• Paula N. Johnson, Ph.D. • IDRA Newsletter • April 2020 •
This article discusses the purpose, measures and outcomes of an equity audit. It showcases examples of how the information from an audit can assist schools and districts in addressing inequity.
The Role of Accountability
The Learning Policy Institute suggests that productive accountability systems acknowledge that each level of educational leadership has various responsibilities (2016). Inputs, processes and outcomes related to student achievement vary among schools, districts, and state and federal agencies. Each entity must leverage its capacity and resources appropriately to promote equity and quality education for all students.
The Every Student Succeeds Act (ESSA) is the nation’s chief law regarding public education. It holds public schools responsible for ensuring that all students receive quality instruction that will prepare them for college and career success. The law aims to safeguard educational opportunities for students who are historically undeserved, including students of color, students in poverty, English learners and students in special education. Equity audits guide schools in conducting a critical review of their data to inform ways of addressing systemic inequities.
Goal 1: Comparably high academic achievement and other student outcomes for all groups of learners, as evidenced by disaggregated data.
Goal 2: Equitable access and inclusion that affords all learners unobstructed entrance and participation in academic and extracurricular activities.
Goal 3: Equitable treatment in a welcoming and inclusive learning environment.
Goal 4: Equitable opportunity to learn in an academic setting with high standards that offers a strong system of supports.
Goal 5: Equitable resources that include fair allocation of funding, staffing, facilities, instructional materials and equipment.
Goal 6: Accountability that assures all stakeholders hold themselves and each other responsible for the success of every student.
IDRA operates the IDRA EAC-South, which is the federally funded equity assistance center that provides technical assistance to state education agencies and school districts in 11 states in federal Region II and Washington, D.C. (covering most of the U.S. South).
The IDRA EAC-South uses the six goals as a foundation for our equity audits. We facilitate equity “walks” in districts across the southern region of the United States. Some school districts in Alabama, Louisiana, Mississippi, Texas and Virginia now use these goals to constantly gauge their success in meeting the needs of each student.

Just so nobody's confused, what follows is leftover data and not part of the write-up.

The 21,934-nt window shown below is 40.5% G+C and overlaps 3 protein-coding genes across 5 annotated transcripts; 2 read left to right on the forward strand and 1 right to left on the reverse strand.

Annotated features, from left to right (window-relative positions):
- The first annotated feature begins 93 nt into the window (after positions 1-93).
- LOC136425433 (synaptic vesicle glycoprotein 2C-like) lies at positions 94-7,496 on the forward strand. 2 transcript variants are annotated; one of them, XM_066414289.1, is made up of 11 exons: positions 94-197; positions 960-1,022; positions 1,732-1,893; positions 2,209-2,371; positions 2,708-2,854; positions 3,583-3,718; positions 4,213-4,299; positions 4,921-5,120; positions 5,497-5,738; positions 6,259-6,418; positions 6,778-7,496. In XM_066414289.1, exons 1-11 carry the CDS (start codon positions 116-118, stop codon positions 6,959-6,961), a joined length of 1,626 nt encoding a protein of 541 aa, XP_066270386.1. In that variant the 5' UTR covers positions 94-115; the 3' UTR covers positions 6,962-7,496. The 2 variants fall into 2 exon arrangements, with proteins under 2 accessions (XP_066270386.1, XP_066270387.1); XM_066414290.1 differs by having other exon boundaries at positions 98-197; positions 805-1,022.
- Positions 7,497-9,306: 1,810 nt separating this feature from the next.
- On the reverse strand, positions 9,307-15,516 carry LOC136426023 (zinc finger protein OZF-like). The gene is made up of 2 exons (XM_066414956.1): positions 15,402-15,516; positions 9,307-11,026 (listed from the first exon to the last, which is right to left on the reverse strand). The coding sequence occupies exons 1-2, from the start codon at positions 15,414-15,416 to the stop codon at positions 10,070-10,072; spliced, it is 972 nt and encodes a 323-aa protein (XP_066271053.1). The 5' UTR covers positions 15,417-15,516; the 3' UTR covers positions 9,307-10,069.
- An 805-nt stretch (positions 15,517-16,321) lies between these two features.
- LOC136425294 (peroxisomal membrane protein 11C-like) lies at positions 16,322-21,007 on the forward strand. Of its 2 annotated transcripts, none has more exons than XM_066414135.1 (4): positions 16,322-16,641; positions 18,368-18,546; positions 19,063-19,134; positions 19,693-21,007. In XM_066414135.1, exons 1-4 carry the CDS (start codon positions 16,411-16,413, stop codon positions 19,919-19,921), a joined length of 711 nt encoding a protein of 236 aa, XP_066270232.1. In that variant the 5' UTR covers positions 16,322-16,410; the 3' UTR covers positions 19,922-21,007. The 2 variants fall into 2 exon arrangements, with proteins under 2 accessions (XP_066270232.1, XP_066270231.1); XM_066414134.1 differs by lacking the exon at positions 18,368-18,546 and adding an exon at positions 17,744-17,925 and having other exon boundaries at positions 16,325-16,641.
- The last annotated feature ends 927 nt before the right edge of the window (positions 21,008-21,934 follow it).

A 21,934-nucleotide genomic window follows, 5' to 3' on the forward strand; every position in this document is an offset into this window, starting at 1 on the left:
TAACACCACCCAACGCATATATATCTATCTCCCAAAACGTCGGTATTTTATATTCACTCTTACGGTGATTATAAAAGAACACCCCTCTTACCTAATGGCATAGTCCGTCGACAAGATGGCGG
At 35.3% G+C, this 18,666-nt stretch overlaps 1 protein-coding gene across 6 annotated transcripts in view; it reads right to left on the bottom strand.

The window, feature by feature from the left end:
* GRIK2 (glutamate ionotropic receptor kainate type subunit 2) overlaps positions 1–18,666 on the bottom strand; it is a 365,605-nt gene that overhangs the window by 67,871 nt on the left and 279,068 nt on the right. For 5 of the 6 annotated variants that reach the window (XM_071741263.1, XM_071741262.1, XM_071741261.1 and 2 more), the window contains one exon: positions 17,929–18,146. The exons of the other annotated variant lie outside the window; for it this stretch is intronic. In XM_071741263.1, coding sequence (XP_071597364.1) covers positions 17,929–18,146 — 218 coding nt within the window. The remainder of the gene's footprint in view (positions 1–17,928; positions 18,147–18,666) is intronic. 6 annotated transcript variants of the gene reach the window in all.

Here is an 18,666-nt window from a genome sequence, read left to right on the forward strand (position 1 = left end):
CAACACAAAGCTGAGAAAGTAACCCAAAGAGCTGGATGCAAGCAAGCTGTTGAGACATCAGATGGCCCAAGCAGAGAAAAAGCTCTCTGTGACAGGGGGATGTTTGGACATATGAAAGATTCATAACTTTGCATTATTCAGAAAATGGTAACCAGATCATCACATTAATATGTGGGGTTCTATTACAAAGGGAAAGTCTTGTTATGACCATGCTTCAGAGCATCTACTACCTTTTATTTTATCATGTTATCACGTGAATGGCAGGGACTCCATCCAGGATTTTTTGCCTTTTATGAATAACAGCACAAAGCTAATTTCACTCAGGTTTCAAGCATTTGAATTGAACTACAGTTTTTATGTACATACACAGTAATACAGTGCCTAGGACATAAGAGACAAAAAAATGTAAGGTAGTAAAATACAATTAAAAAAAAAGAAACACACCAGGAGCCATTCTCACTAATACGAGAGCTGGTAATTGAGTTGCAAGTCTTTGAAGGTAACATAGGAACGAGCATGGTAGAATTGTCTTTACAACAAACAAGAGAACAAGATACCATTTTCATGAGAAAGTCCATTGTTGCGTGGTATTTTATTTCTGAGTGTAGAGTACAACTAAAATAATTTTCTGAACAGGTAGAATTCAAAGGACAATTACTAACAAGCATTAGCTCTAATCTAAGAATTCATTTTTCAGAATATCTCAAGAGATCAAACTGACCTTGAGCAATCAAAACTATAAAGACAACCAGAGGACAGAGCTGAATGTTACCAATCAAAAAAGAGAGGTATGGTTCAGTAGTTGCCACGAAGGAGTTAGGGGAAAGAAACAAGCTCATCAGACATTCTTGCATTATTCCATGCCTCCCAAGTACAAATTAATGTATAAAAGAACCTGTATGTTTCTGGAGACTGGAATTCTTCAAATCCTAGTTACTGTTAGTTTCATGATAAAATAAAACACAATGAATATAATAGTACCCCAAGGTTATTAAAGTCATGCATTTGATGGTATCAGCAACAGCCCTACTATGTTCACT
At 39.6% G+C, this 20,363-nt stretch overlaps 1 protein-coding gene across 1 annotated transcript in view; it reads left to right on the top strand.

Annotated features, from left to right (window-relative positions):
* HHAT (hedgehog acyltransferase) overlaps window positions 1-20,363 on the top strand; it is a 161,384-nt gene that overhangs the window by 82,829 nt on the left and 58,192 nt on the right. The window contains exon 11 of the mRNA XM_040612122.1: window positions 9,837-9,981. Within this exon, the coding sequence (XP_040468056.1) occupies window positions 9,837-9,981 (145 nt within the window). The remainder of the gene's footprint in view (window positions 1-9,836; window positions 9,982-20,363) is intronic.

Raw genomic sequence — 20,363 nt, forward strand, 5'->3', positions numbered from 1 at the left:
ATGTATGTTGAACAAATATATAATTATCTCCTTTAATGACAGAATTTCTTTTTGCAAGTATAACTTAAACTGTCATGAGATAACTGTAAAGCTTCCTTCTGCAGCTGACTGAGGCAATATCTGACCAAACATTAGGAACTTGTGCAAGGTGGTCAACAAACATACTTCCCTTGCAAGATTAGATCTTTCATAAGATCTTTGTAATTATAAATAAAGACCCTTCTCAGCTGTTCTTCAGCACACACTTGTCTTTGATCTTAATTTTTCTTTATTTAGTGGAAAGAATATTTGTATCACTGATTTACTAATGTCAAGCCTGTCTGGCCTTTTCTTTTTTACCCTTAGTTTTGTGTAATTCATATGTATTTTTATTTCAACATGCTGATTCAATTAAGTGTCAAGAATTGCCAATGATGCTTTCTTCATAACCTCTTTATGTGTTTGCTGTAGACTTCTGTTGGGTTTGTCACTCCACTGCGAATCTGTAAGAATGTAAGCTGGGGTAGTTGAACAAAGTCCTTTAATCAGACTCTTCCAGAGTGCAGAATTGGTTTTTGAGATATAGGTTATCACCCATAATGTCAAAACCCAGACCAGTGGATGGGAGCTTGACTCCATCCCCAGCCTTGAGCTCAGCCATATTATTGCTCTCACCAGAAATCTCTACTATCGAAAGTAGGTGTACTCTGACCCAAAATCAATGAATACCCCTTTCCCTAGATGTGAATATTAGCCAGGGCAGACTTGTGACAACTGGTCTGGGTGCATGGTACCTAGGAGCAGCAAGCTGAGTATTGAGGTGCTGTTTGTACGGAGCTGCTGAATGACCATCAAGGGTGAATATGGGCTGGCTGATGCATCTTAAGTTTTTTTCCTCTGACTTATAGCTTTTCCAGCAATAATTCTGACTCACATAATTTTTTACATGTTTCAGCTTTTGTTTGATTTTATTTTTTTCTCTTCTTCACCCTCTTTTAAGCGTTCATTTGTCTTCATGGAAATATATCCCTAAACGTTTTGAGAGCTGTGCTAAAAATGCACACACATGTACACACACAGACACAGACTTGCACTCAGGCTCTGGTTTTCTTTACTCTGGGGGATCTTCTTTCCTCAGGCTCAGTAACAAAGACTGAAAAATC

The Purpose of an Equity Audit
The goal of an equity audit is to identify institutional practices that produce discriminatory trends in data that affect students. Schools and districts conduct audits to analyze data in three key areas: programmatic equity, teaching quality equity, and achievement equity (Skrla, McKenzie & Scheurich, 2009).
Below are examples of guiding questions related to each of the three areas of equity. These questions help school leaders find areas of concern that may require further investigation.
- Which population groups are underrepresented in Advanced Placement classes or honors classes?
- Which groups are overrepresented or underrepresentation in special education classes?
- Which groups are disciplined more often and more severely than other groups?
- Are the most experienced teachers teaching the students with the greatest needs?
- Are most of the new teachers teaching in the schools with the greatest needs?
- Are there certain schools where there is high teacher mobility? Why?
- Are teachers in the high needs areas, like special education and bilingual education, certified?
- Where are the achievement and opportunity gaps among population groups based on the state assessment exam at each grade level?
- Which population groups are graduating at lower rates than others?
- Which students are being retained in grade?
- Which students are dropping out of school?
When the IDRA EAC-South facilitates equity audits with district teams, we work together to discover the institutional changes that will ensure equitable, diverse and inclusive environments for all learners.